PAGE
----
Asn Or Bsn?

  1. Yeah I Know Its More Education, But It Seems To Me Like Im Hearing It Doesn't Really Make A Difference Once Your In The Field. I Am A Single Mother Of Two And Am Not Trying To Spend Any More Time In School Or The Poor House If I Really Dont Have To, I Want To Earn Enough Money To Be Comfortable And Spoil My Children, Do You All Think I Could Do That On Rn Salary Or Would It Be A Better Move To Go For The Bsn, ( I Am Interested In Working On Psyche Units W/ Adolescents )
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    About 05NRSE

    Joined: Dec '05; Posts: 3


  3. by   patwil73
    Not sure if it is different per state, but here in Washington there is no difference in pay between ASN and BSN. If you are trying to save money go to a community college, get out in 2yrs and live it up. Good luck to you.

  4. by   Jessy_RN
    It's your choice. I personally want a BSN, but am doing my ADN now, get employed in nursing and going back for my BSN.

    Good luck

    I invite you to do a search ADN vs. BSN as well.
  5. by   Tweety
    For the goals you mentioned, not spending much time in school and making money, it sounds like you're trying to talk yourself into the ASN, and that's probably a better match for you.

    Both ASN and BSN nurses start out taking the same NCLEX and start out as new grad RN's pretty much on the same foot and making the same money.

    The BSN become helpful on down the line, for those who want to pursue Masters degree, or enter fields such as community health, research, education, management, case management, etc.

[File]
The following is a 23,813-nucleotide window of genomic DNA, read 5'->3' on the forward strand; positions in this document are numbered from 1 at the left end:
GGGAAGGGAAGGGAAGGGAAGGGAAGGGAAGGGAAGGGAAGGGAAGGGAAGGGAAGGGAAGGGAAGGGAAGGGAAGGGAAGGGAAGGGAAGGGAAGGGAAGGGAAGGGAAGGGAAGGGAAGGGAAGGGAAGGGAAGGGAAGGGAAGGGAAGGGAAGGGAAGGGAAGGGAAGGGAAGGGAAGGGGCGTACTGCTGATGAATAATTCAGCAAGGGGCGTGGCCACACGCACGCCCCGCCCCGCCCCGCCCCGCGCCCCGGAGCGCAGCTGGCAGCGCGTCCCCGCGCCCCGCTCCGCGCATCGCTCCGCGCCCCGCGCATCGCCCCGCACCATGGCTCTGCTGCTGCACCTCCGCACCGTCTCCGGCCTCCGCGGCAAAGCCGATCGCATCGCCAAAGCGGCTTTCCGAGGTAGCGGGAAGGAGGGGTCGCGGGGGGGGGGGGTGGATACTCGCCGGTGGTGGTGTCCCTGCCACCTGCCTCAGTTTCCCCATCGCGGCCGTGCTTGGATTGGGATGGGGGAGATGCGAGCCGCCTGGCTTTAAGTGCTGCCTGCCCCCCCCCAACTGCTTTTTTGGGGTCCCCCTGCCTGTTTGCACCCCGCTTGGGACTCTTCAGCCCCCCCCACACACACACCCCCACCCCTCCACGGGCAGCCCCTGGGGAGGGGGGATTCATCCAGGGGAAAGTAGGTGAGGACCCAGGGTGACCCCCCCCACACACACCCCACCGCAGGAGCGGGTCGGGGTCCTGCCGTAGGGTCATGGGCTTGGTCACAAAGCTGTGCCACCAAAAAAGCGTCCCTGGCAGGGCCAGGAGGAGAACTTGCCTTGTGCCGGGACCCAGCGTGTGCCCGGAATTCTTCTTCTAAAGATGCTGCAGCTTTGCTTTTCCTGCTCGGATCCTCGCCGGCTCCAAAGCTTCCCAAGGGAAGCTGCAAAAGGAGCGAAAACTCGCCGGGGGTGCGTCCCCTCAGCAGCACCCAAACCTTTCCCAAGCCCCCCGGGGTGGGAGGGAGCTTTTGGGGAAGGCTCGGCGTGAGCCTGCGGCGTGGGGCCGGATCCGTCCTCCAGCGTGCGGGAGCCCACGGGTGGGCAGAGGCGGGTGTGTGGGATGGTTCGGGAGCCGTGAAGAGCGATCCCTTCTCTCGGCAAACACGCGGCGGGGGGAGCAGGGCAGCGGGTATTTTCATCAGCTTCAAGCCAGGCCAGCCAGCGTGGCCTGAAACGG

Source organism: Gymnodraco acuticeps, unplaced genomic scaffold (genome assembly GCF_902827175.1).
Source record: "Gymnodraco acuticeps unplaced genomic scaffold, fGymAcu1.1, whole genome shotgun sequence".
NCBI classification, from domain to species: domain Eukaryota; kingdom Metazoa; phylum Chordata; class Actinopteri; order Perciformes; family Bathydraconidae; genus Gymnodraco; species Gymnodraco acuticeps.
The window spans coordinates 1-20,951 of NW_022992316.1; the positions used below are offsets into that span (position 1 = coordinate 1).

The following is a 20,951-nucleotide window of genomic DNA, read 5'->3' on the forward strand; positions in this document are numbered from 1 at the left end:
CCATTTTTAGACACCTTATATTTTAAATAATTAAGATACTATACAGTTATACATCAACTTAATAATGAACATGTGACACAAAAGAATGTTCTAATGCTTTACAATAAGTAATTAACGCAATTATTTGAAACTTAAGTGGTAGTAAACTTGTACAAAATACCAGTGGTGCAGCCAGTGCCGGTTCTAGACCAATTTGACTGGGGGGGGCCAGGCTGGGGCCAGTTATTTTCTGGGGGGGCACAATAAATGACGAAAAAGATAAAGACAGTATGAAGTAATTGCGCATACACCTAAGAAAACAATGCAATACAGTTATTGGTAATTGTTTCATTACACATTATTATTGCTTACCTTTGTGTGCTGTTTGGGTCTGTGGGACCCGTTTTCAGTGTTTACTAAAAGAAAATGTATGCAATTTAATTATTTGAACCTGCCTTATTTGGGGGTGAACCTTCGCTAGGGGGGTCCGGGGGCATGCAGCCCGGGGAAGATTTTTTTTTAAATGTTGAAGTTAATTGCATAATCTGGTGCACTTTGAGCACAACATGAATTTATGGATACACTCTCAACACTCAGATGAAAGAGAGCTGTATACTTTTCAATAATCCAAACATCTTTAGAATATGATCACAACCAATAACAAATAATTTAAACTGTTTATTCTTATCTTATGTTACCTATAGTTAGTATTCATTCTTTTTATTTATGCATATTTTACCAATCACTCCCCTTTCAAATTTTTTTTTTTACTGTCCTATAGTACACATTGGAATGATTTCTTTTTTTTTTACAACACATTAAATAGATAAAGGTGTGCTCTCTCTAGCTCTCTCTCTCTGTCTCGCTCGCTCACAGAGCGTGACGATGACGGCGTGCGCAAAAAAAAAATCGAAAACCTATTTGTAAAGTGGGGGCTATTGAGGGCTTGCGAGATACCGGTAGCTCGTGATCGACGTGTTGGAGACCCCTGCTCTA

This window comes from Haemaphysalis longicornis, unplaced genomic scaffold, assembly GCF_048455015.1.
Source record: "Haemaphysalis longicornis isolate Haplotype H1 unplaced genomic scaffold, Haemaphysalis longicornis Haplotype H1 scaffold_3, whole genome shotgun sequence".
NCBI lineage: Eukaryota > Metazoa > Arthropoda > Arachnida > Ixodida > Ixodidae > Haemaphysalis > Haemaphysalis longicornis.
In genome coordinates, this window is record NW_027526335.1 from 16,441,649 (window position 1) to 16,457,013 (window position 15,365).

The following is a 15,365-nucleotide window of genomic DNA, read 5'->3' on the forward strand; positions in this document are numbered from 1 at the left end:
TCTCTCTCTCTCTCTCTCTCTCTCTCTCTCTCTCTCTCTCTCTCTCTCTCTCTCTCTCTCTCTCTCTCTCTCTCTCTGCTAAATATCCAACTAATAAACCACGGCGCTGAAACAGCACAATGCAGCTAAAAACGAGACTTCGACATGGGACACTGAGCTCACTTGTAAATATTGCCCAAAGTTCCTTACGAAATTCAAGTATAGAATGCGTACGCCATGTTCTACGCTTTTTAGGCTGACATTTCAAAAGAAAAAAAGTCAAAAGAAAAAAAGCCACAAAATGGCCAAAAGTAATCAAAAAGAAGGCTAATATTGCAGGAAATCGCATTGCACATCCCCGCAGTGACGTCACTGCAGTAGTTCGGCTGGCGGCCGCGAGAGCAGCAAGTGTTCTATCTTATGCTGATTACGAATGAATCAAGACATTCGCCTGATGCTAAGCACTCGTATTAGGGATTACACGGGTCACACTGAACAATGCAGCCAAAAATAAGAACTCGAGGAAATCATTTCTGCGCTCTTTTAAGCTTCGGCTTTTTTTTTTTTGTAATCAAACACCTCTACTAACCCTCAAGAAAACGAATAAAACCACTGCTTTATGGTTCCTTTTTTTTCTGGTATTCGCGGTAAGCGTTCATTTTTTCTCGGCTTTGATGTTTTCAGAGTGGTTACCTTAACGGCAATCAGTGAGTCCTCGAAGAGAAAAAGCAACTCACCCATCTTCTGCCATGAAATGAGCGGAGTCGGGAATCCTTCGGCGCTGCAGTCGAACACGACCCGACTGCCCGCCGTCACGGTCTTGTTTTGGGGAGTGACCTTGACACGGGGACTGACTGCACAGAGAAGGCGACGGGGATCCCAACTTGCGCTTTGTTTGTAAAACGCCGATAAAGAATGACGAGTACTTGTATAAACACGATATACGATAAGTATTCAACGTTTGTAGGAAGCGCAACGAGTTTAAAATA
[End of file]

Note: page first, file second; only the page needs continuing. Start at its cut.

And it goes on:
I always advise those who have the opportunity to go ahead and get the BSN because one never knows what you'll want to be doing in 20 years and the BSN will give you an edge.

    There are lots of RN to BSN programs as well, which is what I'm doing, so you can always get the BSN later.

    I've been doing bedside nursing for 15 years and still have about 20 more years to work, I want the opportunity the BSN is going to afford me to get away from the bedside when I don't feel like doing that anymore. Just this week someone said to me "you'd be great at case management, you should apply for the you have a BSN". When I said no, she said never mind they couldn't use me. Strange what power a little degree holds. Now there are plenty of stories of people who have moved on to high paying positions of power with an ASN and experience, so an ASN is a good degree to have.
  6. by   MikeyBSN
    The pay rate for ASN and BSN is the same, but as I've told other people on here I would be careful about going for an Asn now. Many, many hospitals I interviewed with told me they were no longer hiring new nurses unless they had a BSN. Plus, after years of talk and threats, a little bird told me that the State of New York BON is a hair away from requiring all practicing nurses to have a BSN. Once NY does it I'm sure New Jersey and other states will follow suite. I think you might be limiting yourself with going into an ASN program now.
  7. by   monkcat
    I'm going for my ADN now. But I have two small children and a husband busting his tail to get me through school financially. AFter I get my ADN, I can work and help ease the financial burden. I can also take BSN courses, which many hospitals here actually help pay for your continuing education. I fully intend to get my BSN, but in a way that stresses my family the least. May go for masters. Not sure on that one.

    The reason I want the BSN, is I'm 37 and realize I'm only going to get older. If there comes a time I don't want or am not physically able to work the floor, I can move more easily into other positions with my BSN. That is my only real motivation for going from ADN to BSN. Here the pay and the job are the same. We're also so strapped for nurses that many ADN go to management jobs with no problem. But I want to increase my options.

    My main goal is to work as soon as possible and then continue the education.